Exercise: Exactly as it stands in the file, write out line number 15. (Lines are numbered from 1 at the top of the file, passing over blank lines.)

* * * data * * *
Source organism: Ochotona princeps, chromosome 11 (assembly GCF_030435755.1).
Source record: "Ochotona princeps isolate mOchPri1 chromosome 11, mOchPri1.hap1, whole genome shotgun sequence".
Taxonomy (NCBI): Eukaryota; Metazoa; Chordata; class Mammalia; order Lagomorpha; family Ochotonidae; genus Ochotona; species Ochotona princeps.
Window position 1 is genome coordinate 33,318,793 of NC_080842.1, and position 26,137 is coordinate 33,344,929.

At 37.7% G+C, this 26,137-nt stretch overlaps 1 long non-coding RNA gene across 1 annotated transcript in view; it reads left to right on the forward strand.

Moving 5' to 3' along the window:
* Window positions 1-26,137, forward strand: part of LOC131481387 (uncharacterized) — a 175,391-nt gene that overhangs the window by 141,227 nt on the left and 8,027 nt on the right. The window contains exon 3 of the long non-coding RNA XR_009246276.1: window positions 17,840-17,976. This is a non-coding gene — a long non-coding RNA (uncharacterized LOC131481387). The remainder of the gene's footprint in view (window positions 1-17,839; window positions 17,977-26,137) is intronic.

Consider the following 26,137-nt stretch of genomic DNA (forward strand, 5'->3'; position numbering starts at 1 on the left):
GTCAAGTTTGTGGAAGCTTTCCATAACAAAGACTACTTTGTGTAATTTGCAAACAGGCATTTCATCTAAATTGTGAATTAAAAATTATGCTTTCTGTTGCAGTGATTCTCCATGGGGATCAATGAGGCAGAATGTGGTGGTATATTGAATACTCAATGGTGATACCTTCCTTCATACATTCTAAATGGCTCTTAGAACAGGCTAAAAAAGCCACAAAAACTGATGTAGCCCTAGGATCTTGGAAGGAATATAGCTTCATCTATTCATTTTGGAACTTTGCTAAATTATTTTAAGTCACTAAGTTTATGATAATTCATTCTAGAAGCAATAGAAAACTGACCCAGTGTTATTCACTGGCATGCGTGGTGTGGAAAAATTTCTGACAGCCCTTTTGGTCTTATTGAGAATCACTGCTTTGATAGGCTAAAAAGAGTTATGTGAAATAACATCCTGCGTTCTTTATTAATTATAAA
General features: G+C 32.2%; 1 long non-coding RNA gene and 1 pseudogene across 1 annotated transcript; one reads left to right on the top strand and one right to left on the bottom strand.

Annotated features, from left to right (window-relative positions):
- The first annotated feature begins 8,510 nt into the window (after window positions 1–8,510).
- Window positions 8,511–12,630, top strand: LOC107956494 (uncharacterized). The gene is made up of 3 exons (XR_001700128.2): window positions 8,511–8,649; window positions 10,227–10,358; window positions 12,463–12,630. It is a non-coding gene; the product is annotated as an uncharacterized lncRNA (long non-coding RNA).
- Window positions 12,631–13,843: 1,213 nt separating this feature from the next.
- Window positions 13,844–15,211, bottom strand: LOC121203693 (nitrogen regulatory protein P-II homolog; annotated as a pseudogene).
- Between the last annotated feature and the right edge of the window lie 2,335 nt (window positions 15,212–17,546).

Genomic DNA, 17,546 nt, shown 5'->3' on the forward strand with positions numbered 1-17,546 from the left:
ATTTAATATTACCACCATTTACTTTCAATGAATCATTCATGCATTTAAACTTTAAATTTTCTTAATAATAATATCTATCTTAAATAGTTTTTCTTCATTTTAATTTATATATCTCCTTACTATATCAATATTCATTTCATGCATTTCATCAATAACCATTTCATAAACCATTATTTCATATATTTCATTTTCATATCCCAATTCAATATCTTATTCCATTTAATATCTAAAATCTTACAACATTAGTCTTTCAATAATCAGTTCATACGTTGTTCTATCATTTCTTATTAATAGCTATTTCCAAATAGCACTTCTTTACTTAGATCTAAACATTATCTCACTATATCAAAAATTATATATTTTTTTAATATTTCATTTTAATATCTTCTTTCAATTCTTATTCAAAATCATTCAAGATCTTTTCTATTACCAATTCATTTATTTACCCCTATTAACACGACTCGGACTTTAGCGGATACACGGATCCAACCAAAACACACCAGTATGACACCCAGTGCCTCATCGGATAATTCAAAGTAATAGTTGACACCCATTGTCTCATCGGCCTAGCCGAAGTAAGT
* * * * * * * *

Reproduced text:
- Window positions 13,844–15,211, bottom strand: LOC121203693 (nitrogen regulatory protein P-II homolog; annotated as a pseudogene).